Authors:A. Künstler, L. Király, M. Pogány, I. Tóbiás, and G. Gullner
Fatty acid hydroperoxide-producing lipoxygenase (LOX) and hydroperoxide-degrading glutathione peroxidase (GPOX) enzyme activities were studied in leaves of virus resistant Xanthi-nc and susceptible Samsun-nn tobacco cultivars after inoculation with
Tobacco mosaic virus
(TMV). Total LOX activity showed a maximum at pH 5.5 in cell-free extracts of uninfected leaves. LOX activity markedly increased at this pH after TMV inoculation, but a substantial induction was detected also in the basic pH range with an emerging peak around pH = 8.5. TMV-elicited LOX induction was weaker and appeared later in Samsun-nn than in Xanthi-nc leaves. GPOX activity was also substantially induced by TMV infection. However, this induction appeared only 4 days post-inoculation in resistant Xanthi-nc plants in tissues surrounding the localized necrotic lesions. In contrast, GPOX activity did not change in TMV-inoculated, susceptible Samsun-nn leaves. Several glutathione S-transferase (GST) isoenzymes also display GPOX activity. The expression of a tau class GST gene was markedly induced by TMV inoculation in Xanthi-nc leaves. This tobacco GST gene was partially cloned and sequenced.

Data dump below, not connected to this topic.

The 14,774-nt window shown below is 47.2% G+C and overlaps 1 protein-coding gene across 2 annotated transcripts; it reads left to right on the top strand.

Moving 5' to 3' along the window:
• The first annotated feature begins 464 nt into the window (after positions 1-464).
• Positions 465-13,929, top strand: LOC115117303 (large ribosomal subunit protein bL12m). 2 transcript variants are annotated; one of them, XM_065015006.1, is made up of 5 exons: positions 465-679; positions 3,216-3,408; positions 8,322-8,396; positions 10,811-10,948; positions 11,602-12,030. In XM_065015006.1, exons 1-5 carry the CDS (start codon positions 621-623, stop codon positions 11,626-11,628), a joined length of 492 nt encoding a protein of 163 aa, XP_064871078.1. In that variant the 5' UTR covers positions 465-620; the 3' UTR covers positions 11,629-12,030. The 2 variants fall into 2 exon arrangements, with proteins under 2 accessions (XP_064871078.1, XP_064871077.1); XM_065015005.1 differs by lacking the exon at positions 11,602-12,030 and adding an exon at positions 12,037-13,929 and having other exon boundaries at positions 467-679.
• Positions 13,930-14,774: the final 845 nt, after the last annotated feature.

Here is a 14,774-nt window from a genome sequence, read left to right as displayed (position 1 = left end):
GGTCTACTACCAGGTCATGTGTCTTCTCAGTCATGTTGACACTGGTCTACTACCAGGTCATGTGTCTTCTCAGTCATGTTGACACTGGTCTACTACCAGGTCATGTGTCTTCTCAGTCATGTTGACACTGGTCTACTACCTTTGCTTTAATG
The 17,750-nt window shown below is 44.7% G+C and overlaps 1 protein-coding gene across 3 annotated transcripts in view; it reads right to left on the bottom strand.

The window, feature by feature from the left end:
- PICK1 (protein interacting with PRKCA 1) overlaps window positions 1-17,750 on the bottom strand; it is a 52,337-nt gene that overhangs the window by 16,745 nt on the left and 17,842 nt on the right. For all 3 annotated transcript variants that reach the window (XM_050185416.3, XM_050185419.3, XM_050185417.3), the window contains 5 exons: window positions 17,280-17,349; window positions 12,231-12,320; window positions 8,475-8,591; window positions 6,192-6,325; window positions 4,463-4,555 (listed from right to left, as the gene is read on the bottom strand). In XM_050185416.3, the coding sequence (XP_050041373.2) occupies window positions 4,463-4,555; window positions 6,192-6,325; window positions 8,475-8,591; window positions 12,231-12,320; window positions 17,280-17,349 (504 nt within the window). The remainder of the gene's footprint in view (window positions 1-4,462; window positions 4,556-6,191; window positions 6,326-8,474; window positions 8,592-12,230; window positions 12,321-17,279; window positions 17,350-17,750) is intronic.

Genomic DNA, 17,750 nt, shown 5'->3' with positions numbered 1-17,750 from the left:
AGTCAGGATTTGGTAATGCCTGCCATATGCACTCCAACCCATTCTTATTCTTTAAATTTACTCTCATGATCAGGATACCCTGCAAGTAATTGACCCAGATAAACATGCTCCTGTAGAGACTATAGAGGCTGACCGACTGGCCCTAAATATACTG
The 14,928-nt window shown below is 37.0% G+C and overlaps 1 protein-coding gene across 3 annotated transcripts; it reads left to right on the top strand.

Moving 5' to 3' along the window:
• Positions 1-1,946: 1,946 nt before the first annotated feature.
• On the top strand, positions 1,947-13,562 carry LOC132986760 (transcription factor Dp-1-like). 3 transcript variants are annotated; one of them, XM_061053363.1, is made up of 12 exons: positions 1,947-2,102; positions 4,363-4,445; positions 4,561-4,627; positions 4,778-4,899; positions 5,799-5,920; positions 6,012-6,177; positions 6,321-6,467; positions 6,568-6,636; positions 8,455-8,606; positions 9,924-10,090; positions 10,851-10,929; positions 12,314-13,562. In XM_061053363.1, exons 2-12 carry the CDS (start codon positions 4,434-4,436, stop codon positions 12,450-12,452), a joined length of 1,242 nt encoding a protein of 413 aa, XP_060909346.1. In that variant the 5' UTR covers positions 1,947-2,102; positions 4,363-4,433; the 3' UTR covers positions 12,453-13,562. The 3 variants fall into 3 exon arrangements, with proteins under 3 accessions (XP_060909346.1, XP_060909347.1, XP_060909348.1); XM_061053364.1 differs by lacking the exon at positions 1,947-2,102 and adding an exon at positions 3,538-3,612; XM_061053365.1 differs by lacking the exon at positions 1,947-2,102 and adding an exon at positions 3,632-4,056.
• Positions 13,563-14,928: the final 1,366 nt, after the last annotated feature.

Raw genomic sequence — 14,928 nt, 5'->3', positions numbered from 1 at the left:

Authors:M. Pogány, B. D. Harrach, Y. M. Hafez, B. Barna, Z. Király, and E. Páldi
Biotic and abiotic stresses induce
increased formation of reactive oxygen species (ROS) through distinct pathways:
pathogen infections activate specific ROS-producing enzymes (i.e. NADPH
oxidase, cell wall peroxidases), which results in accumulation of cellular or
intercellular ROS, such as superoxide or hydrogen peroxide. Abiotic stresses,
on the other hand, cause elevated ROS production principally through an
impairment of photosynthetic and respiratory electron transport pathways. Also,
these two types of stresses have diverse effects on the antioxidant system of
the plant. Results of experiments studying the interaction of abiotic and
biotic stresses largely depend on the degree of the applied abiotic stress
treatment, the compatible or incompatible host-pathogen interaction and the
timing of inoculation in relation to the timing of a preceding abiotic stress
Authors:T. Janda, M. Cséplő, Cs. Németh, Gy. Vida, M. Pogány, G. Szalai, and O. Veisz
Treatment with various concentrations (0, 5, 15 and 20%) of PEG was used to simulate water stress, followed by inoculation with
(DTR) at two different points of time (6 and 72 h after the PEG treatment) in two DTR resistant (M-3 and Mv Magvas) and two sensitive (Bezostaya 1 and Glenlea) wheat varieties. The reduction in biomass production due to the PEG treatments was more pronounced in the shoots than in the roots. While in the case of Bezostaya 1 5% PEG reduced the level of infection, 20% PEG treatment lowered the tolerance level of M-3. DTR infection may be more efficient in inducing antioxidative defence systems than water stress. However, there was no direct correlation between the activity of the individual antioxidant enzymes and the drought or DTR tolerance of wheat plants.
Authors:M. Ördögh, S. Fazekas, E. Horváth, I. Óváry, L. Pogány, I. Sziklai, and E. Szabó
The regional distribution of copper and other trace elements was determined in the brain of a patient deceased in Wilson's
disease against a control brain. The heterogeneous distribution of copper was checked by scanning electron microscope equipped
with an X-ray microanalyzer.